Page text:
New York Times
May 15, 2000

Behind the Scenes, Efforts to Find a Possible Senate Replacement


New York State Republican Party leaders are quietly moving ahead with efforts to identify possible replacement candidates for Mayor Rudolph W. Giuliani, hoping that if the mayor drops out of the United States Senate race this week they can quickly rally behind a candidate who would offer Hillary Rodham Clinton a serious challenge.

Two members of Congress -- Representatives Rick A. Lazio of Suffolk County and Peter T. King of Nassau County -- are among the likely contenders, party leaders said yesterday. Theodore J. Forstmann, a Wall Street investor and philanthropist, also is on the list. Gov. George E. Pataki is considered the strongest option, but he has said he has no intention of jumping into the race.

Republican Party delegates will formally nominate a candidate on May 30 during the party's state convention in Buffalo, but a small group of party leaders, led by Governor Pataki, would most likely anoint a replacement not long after the mayor withdrew.

"The governor is the one who will dictate what we are doing here," said Stephen J. Miarik, Republican chairman in Monroe County, which includes Rochester. "If he decides to run, we are 110 percent behind him. Clearly he is the best candidate. If he decided not to run, and supports a particular candidate, we will be behind that candidate unequivocally."

No one has wanted to seem to be too eager, with each of the possible candidates saying that his first preference is for the mayor to stay in the race. But behind the scenes, the search is well under way, with one of the crucial questions being which candidate could move the most quickly to raise the $15 million to $20 million needed to finance the campaign.

Given the more than $3.5 million in campaign funds that Mr. Lazio has in the bank and the traveling he did around the state last year when considering a bid for the Senate, he is probably the best positioned of the contenders to surface so far to take up the challenge if Mr. Pataki does not enter the race, several political analysts and party members said.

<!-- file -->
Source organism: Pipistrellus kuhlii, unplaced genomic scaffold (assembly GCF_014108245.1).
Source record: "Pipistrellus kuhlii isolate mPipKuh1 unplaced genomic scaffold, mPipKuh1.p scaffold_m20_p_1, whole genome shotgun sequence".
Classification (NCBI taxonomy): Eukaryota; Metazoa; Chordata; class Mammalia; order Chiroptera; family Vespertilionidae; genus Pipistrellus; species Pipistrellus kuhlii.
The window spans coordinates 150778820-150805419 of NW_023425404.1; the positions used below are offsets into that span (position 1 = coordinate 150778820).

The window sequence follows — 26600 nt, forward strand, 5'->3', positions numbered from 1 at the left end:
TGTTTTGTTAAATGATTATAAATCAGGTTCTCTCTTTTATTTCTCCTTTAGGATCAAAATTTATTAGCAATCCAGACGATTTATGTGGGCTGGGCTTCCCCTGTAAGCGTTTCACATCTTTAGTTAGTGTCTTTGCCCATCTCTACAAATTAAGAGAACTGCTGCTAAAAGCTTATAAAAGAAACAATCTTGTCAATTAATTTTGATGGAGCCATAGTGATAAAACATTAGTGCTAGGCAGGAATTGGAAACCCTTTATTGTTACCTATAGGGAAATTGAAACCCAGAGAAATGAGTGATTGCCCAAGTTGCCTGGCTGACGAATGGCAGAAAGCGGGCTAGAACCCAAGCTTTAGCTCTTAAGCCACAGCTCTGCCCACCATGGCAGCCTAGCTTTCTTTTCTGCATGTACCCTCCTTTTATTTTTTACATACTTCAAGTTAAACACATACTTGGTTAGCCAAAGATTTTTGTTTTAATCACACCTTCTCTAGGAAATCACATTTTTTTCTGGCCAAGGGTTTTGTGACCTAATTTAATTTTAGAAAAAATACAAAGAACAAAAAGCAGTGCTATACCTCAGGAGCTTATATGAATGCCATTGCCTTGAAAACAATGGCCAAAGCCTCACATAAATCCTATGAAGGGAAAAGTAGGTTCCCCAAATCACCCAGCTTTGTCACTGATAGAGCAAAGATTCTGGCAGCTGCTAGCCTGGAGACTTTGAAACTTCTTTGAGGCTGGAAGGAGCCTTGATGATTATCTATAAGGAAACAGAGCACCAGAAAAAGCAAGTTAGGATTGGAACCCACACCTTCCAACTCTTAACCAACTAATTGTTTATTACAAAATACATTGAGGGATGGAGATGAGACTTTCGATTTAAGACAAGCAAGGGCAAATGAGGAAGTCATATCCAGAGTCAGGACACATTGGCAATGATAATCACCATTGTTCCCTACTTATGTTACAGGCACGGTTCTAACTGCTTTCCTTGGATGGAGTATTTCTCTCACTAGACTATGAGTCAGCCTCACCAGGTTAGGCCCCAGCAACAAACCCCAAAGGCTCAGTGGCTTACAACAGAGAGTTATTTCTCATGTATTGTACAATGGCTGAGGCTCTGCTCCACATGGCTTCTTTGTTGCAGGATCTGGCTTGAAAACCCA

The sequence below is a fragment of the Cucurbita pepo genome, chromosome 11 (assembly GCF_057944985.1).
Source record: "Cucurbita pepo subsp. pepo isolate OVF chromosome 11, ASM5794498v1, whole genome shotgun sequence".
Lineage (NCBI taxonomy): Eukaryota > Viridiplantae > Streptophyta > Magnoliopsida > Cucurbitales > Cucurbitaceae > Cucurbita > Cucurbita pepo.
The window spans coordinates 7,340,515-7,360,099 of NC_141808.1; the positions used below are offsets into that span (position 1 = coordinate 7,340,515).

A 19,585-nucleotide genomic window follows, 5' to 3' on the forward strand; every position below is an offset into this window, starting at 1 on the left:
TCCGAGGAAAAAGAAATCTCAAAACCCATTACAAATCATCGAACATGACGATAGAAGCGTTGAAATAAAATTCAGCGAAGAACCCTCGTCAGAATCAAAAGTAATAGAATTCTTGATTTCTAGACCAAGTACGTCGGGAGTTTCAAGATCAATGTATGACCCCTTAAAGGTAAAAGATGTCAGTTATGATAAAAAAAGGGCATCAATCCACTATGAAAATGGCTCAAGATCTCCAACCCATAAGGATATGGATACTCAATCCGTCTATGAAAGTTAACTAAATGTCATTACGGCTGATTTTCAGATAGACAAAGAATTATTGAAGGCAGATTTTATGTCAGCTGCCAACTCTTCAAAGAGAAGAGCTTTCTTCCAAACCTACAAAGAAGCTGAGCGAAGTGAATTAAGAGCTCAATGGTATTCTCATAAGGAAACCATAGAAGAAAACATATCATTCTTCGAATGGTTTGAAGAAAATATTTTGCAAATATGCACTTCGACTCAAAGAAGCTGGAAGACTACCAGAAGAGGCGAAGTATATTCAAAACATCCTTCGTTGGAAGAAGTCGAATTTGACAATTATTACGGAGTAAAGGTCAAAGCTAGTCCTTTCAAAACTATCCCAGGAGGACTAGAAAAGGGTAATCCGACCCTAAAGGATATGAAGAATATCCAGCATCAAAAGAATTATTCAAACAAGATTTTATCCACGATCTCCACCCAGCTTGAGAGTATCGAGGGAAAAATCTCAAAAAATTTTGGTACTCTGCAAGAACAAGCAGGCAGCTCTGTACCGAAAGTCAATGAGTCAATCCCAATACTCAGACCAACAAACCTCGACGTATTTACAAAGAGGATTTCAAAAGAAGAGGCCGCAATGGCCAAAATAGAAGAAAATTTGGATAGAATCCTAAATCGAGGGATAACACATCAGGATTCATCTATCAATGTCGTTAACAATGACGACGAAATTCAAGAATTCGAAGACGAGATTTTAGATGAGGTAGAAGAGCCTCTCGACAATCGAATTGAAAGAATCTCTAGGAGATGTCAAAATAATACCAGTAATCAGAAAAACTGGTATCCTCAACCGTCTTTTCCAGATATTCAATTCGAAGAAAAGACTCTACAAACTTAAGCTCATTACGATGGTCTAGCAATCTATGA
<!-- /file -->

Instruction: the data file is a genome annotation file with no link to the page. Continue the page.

"Lazio is the obvious one," said Stuart Rothenberg, publisher of the Rothenberg Political Report, a newsletter that tracks races for Congress. "It is hard for me to believe that Lazio won't be the nominee if the mayor drops out."

Mr. Lazio, 42, has not spoken publicly about his efforts, but in recent days he has called county Republican leaders around the state and has spoken with William D. Powers, the state party chairman, Mr. Lazio's spokesman said. Mr. Lazio, who was first elected in 1992, was selected to give the Republican radio address on Saturday, perhaps a signal that he was favored among national Republican leaders. He is also trying to reschedule a meeting that had been planned for today with Mr. Giuliani, which Mr. Giuliani canceled.

Mr. King has been the most aggressive, appearing on a string of national television programs in recent days announcing his intention to run if the mayor bows out.

"If he decides to withdraw, I will certainly pursue the nomination," Mr. King said yesterday.

But Mr. King, 56, who is serving his fourth term in the House, acknowledged that he might have trouble winning the support of state Republican leaders as a result of his decision earlier this year to back the presidential bid of Senator John McCain of Arizona. Party leaders had backed Gov. George W. Bush of Texas. Mr. King also was one of only five Republicans who voted against the impeachment of President Clinton. Given the strained nature of his relations with party leaders, Mr. King said, he has not yet consulted with Mr. Powers or Governor Pataki.

Mr. Forstmann, 59, of New York City, is a political unknown, having never before run for public office. The one most important advantage Mr. Forstmann brings is his wealth, with a spokesman placing his net worth at $925 million. He has indicated that if he runs, he will pay for his campaign with his own money.

Mr. Forstmann, who is scheduled to meet tonight with Mr. Powers, has built somewhat of a public profile in the last year with the Children's Scholarship Fund, of which he serves as co-chairman. The group has given out $160 million worth of private school scholarships to 40,000 low-income children nationwide, said Dan Schnur, an adviser to Mr. Forstmann.

"Because of his record on education he is a much more formidable candidate for Hillary to run against," Mr. Schnur said, adding that Mrs. Clinton's campaign was emphasizing the topic. "He steals Hillary's strongest issue, particular among her strongest supporters."

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